XXXX, the victim XXXXX, told the FBI that XX, too, saw four white men in the car that drove up to the house and that she knew two of the men, Williamson and Harvey.  Like XXXX, XXXX heard three shots.  XX further confirmed that the victim said that the men had wanted him to work at the saw mill for several days and he could not.  According to XXXX, the victim told her said that he had started back toward the house after one of the men reached for a gun.  The men told the victim not to run and then shot him.

XXXX told the FBI that XXXX came to his house at about 10:00 p.m. on the night of the shooting and told him that Williamson had shot XXXXX, after they quarreled over the victim working at the sawmill to pay off his $10 debt.  XXXX stated that he carried the victim to the hospital in Butler but the victim did not say anything to XXXX about the shooting.

In September 1946, the Department of Justice instructed the FBI to close their investigation, having concluded that all the available testimonial evidence indicated that “the shooting arose from a personal difference unrelated to the act of voting.’[3]

Williamson died on October 29, 1985.  Harvey died on March 20, 2003.

Local investigation

The shooting was investigated locally by a Butler, Georgia, Coroner’s Jury.  On July 22, 1946, he jury acquitted Williamson, ruling that he acted in self-defense.  XXXX, XXXXXXXX of the Coroner’s Jury, told the FBI all of the evidence indicated that the shooting had occurred following a quarrel over the debt and that Williamson shot the victim in self-defense after the victim pulled out a knife.  According to Cook, the only other person in the car with Williamson was Harvey.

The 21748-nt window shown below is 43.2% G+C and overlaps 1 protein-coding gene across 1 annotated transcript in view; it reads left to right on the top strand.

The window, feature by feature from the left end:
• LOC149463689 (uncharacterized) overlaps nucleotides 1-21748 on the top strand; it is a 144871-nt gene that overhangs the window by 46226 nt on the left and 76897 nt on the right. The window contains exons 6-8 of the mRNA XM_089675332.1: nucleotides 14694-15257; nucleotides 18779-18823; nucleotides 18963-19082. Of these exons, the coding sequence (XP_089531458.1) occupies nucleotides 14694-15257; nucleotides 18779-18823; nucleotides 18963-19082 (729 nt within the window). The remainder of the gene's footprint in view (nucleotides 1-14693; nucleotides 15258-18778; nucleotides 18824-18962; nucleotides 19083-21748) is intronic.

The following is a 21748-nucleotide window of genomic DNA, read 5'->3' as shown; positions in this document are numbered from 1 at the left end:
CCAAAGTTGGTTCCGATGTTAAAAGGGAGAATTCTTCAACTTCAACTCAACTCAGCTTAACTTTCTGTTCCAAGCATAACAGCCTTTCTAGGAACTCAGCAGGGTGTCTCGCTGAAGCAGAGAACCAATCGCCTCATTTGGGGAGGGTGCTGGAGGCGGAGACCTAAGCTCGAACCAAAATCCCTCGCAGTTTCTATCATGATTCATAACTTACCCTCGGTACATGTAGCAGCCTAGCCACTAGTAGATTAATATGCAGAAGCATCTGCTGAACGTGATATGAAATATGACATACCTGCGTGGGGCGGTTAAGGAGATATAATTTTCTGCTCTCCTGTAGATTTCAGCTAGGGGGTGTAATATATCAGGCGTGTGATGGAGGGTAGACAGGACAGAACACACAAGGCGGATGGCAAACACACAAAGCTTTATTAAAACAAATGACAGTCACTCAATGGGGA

Federal Review

In the fall of 2008, the Federal Bureau of Investigation (FBI) initiated a review of the circumstances surrounding the victim’s death, pursuant to the Department of Justice’s “Cold Case” initiative and the “Emmett Till Unsolved Civil Rights Crime Act of 2007,” which charges the Department of Justice to investigate “violations of criminal civil rights statutes . . . result[ing] in death” that “occurred not later than December 31, 1969.”  Additionally, in February and May 2007, respectively, the Georgia State Conference of the NAACP and Lula Montfort, one of the victim’s nieces, requested that the Department conduct an investigation. The FBI retrieved from the National Archives and Records Administration (NARA) the 1946 FBI file relating to the incident; interviewed one of the victim’s relatives, XXXXXXXX; contacted the Taylor County Sheriff’s Department and the Georgia Bureau of Investigation; and conducted searches of  Georgia death records.

XXXXXXXX., told the FBI that he was six years old at the time of the shooting.  XXXXXXXX, XXXXXXXX, told him that the victim had been shot by three white men.  XXXXX stated further that when the victim’s family had tried to bury him in a local cemetery, several white men shot at them and they were forced to bury him in secret.

After searching the relevant databases, the FBI case agent obtained copies of the subjects’ death certificates, indicating that Williamson died on October 29, 1985, and Harvey died on March 20, 2003.

Legal Analysis

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[1] Although neither XXXXX nor her XXXX, XXXX, specifically stated that they were the only other people in the house that evening, neither mentioned the presence of anyone else.

[2] XXXXX did not mention whom XX found to help XX transport the victim.  However, as is discussed shortly afterwards, XXXX told the FBI that it was he who carried the victim to the hospital.

[3] Presumably, therefore, the FBI took no further steps to identify and locate the two other men that the victim’s family stated were in the car with Williamson and Harvey.

Attachments: 
Updated September 29, 2016